A reform of Fondo Centrale di Garanzia delle pmi (Italy’s Government fund issuing guarantees for SME financing) is on its way. The reform will enlarge fund’s activity to SMEs with lower credit ratings. MF Milano Finanza wrote last Saturday October 30th.
The news was announced last October 27th in Rome by Stefano Firpo, managing director for industrial policy, competition and SMEs at the Italian Economic Development Ministry, during a meeting at the Ministry’s headquarter where about 20 reperesentatives of the Italian private debt industry attended. Both MF-Milano Finanza and BeBeez were invited to the meeting where an update of data about the Italian private debt sector have been presented by Giancarlo Giudici, head of the Private Debt Observatory at the Milan Politecnico University.
Mr. Firpo explained: “We are perparing a reform of the Central Guarantee Fund for SMEs in a way to modify its approach. It has been right to enlarge its activity to so-called minibond issues (as before the fund’s guarantee was just for loans, editor’s note), but it is a nonsense to guarantee financing to SMEs which are perfectly able to find credit by themselves. What is really needed instead is helping SMEs which find it har to access credit because they have a lower credit rating”.
So Mr. Firpo added that “the idea is equipping the Fund of an internal credit rating model as the one developed by banks so that the Fund can calculate and provide guarantees in line with the correpondent riskiness of SMEs asking for a guarantee”. Till now “the Central Guarantee Fund has been used for many uses. But now it is crucial to focus its activity on beating the credit crunch for SMEs. Finance for helping the best SMEs to growth is instead a market issue. The healtiest companies can easily find credit and there is open competition between banks and private debt funds”, Mr. Firpo said.
The majority of Italian SMEs has a lower credit rating so the Fund’s reform is expected to speed up minibonds issues and create a larger market. Many more investors might then been involved thanks to a lower risk attached to minibonds. Moreover, ” thanks to a larger market it would be possible to finance also entire supply chains in various industries in order to help the digitalization of the manufacturing sector”, Mr. Firpo added thinking of the Industry 4.0 theme.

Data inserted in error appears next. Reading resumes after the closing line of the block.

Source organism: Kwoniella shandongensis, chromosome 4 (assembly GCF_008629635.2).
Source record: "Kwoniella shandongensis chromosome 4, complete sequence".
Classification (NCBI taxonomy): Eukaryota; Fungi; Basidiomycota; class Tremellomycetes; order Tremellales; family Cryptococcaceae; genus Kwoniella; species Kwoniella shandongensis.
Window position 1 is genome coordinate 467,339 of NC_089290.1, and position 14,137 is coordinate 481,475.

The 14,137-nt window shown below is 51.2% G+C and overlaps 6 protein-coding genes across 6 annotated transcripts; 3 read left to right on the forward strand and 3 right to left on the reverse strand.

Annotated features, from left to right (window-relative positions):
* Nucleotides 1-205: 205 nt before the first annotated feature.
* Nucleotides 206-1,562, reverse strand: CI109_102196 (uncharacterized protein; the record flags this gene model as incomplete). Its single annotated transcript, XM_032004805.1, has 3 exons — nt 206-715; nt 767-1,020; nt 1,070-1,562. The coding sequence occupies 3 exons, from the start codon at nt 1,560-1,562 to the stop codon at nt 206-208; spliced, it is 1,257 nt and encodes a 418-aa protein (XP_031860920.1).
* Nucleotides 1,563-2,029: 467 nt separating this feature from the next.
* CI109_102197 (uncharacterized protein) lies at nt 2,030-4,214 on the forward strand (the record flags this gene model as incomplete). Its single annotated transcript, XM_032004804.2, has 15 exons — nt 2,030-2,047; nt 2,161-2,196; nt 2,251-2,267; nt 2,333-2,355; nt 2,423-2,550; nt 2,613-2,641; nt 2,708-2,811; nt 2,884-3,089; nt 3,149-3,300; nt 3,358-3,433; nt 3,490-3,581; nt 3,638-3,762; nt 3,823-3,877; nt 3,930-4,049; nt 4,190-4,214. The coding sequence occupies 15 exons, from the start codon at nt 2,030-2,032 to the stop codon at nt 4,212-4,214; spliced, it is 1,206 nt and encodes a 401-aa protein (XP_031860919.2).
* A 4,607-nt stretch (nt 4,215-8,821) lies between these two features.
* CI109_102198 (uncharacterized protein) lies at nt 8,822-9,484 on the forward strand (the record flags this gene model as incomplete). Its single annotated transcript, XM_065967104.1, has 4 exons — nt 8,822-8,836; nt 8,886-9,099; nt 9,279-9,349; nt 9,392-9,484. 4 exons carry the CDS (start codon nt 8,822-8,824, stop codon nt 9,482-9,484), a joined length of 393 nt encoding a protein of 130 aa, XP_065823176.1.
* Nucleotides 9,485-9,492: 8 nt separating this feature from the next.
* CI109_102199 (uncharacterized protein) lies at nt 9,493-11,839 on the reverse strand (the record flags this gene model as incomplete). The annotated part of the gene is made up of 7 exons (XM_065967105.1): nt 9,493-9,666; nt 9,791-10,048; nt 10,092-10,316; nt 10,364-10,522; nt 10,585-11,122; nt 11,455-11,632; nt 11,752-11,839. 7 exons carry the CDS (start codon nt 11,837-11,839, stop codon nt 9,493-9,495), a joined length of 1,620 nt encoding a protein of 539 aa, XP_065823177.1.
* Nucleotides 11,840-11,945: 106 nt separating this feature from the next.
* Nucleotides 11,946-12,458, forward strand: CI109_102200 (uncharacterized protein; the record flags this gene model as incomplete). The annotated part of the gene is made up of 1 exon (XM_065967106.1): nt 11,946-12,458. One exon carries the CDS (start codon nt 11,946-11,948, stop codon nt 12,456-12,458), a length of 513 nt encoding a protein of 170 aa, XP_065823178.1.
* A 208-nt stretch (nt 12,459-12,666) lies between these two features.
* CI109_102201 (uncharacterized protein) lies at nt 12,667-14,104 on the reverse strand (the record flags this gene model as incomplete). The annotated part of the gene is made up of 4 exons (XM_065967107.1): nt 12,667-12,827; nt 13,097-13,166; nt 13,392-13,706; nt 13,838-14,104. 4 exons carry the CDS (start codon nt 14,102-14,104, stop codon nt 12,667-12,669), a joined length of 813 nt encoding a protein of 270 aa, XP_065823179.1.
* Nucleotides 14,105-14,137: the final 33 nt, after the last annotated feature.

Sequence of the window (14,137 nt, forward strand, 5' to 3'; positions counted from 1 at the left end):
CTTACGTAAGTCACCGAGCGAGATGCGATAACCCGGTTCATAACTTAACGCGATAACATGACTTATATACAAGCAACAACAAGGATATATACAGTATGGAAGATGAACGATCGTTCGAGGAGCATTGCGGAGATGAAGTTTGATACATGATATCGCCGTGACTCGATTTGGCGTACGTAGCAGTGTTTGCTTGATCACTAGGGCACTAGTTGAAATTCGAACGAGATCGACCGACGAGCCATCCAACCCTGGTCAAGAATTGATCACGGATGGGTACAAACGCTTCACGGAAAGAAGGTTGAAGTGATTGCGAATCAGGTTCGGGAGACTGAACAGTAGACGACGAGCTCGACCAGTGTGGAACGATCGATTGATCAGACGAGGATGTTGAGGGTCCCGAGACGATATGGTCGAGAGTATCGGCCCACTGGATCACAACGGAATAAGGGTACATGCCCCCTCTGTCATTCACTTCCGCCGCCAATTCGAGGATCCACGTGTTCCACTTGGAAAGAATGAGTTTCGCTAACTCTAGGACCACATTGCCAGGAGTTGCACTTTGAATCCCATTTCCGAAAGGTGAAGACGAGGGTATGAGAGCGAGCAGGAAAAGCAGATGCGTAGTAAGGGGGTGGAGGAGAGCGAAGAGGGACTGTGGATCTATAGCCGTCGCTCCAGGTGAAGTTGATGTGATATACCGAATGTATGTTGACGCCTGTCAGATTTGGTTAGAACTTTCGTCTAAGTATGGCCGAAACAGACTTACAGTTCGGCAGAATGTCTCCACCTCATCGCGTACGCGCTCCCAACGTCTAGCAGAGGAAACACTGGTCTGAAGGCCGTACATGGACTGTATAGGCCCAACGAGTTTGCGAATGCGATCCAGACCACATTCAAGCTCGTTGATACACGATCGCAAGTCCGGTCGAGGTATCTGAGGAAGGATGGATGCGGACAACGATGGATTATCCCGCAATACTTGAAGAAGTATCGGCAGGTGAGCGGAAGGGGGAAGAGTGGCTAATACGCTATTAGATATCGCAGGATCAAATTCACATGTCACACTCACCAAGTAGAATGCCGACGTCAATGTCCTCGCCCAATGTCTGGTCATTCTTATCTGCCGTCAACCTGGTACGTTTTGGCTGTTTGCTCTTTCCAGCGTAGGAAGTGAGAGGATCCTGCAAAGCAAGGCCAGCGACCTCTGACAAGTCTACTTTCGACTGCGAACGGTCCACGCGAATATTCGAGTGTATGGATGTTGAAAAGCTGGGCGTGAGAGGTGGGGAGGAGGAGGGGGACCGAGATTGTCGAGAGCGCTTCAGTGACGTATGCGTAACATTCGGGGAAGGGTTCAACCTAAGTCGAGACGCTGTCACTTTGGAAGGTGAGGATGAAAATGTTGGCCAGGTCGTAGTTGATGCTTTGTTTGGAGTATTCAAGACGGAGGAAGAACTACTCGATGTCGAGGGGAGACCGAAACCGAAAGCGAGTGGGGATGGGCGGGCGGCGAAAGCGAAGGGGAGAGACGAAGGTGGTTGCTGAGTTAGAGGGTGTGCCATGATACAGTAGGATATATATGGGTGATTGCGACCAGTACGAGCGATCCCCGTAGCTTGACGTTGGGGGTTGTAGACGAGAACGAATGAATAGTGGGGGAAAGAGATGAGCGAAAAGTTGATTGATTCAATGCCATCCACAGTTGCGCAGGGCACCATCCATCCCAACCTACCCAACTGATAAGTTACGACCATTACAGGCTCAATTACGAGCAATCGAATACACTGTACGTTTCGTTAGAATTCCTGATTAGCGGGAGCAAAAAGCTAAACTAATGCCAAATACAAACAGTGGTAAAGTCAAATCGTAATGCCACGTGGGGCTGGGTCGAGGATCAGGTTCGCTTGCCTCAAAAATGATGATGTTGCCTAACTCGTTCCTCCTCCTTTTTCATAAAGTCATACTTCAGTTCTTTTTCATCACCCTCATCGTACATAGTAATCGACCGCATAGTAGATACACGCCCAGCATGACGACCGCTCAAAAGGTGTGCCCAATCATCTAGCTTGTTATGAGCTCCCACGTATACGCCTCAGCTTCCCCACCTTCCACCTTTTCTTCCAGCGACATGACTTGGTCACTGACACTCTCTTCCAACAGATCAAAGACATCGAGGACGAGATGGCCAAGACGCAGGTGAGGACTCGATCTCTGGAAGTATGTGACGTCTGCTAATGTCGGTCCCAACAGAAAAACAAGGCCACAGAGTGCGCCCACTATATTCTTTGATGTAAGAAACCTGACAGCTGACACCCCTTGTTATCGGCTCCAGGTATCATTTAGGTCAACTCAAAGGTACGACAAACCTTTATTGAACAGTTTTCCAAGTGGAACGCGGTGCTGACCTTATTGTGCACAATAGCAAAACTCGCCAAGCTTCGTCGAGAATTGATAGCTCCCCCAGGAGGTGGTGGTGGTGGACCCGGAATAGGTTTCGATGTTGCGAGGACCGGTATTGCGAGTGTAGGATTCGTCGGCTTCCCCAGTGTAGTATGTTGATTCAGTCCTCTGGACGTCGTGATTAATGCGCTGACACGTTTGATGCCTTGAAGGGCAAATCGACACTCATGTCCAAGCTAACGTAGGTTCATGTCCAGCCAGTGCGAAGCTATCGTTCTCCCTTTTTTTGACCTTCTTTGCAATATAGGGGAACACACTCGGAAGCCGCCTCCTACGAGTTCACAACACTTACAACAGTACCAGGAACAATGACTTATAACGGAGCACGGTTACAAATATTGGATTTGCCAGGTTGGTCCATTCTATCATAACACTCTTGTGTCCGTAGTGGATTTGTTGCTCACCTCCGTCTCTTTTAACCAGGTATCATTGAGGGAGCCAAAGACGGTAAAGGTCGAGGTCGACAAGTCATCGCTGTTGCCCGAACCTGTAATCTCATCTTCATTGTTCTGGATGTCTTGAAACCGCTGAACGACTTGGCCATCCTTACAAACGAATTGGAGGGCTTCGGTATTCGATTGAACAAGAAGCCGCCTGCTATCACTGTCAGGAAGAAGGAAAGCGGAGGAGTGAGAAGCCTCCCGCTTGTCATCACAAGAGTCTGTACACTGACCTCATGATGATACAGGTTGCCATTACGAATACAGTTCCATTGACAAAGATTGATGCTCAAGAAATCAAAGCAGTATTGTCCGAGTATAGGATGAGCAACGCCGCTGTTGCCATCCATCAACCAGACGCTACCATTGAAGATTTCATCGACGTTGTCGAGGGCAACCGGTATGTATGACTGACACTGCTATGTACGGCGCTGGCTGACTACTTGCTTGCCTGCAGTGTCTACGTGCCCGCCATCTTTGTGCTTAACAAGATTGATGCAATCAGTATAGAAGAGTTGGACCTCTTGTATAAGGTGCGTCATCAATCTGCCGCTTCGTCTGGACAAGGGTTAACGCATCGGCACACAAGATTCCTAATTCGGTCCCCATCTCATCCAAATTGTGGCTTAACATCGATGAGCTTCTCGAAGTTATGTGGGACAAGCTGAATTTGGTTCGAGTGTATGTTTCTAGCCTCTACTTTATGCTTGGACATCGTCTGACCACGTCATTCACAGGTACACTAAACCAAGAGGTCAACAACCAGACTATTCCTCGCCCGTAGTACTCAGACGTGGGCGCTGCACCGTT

As far as investors are concerned now, investments by private debt funds represent just a 23.5% stake of total minibonds issues in Italy, Mr. Giudici said, adding that banks had been the mahor investors instead. More in detail, italian banks invested for a 23.2% stake while foreign banks invested for a 27.7% stake.
Insurance companies are still almost out of this market having subscribed just 3.9% of all outstanding minibonds value, while pension funds are completely absent, even if the Italian Government provided a tax credit to pension funds related to direct an indirect investments in private equity, venture capital, private debt and infrastructures.
Private debt firms also find it difficult to convince insurance companies and pension funds to subscribe stakes in their funds so fundriasing is rather hard. By the end of last July private debt funds focus to Italian SMEs announced closings for 451 million euros while a total of 938 millions euros of total closings are expected to be raised by the end of the year. This is a poor result if you think that all 29 private debt funds launched in Italy have a total target of 5.2 billion euros, Mr. giudici said.
Last but not least is the distressed debt issue. “Italian banks are not actively working of this issues”, Mr. FIrpo said, adding that “We need to think of handling these special situations and there is a wide room for specialized turnaroung operators. On this issue the capital markets might offer very good solutions”. Mr. Firpo referred to a rumored proposal to with the Minsitery of Economic Development had been working for months to give birth to a secondary market of SMEs distressed debt issues, the so-called development bonds.